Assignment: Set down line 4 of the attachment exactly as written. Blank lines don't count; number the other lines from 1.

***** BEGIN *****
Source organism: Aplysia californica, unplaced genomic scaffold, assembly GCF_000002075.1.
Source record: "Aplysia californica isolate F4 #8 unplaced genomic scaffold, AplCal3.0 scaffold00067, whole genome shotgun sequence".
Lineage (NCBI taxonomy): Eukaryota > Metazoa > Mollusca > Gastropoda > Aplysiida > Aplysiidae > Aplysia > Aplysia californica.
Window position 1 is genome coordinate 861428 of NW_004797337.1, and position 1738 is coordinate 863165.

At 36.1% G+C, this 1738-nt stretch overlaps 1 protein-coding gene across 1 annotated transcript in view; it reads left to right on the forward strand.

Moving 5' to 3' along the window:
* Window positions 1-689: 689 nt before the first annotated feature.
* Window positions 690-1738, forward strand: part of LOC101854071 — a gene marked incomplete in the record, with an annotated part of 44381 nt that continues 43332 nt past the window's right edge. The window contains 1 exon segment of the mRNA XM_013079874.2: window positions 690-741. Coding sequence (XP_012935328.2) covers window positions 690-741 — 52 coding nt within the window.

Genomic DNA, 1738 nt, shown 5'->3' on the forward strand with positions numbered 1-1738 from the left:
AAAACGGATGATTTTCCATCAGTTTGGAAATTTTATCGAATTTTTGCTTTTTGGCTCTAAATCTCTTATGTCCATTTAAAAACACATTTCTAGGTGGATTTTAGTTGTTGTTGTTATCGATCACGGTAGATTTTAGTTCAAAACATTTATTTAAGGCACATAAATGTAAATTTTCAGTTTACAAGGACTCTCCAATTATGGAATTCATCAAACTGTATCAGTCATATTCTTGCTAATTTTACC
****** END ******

Window position 1 is genome coordinate 861428 of NW_004797337.1, and position 1738 is coordinate 863165.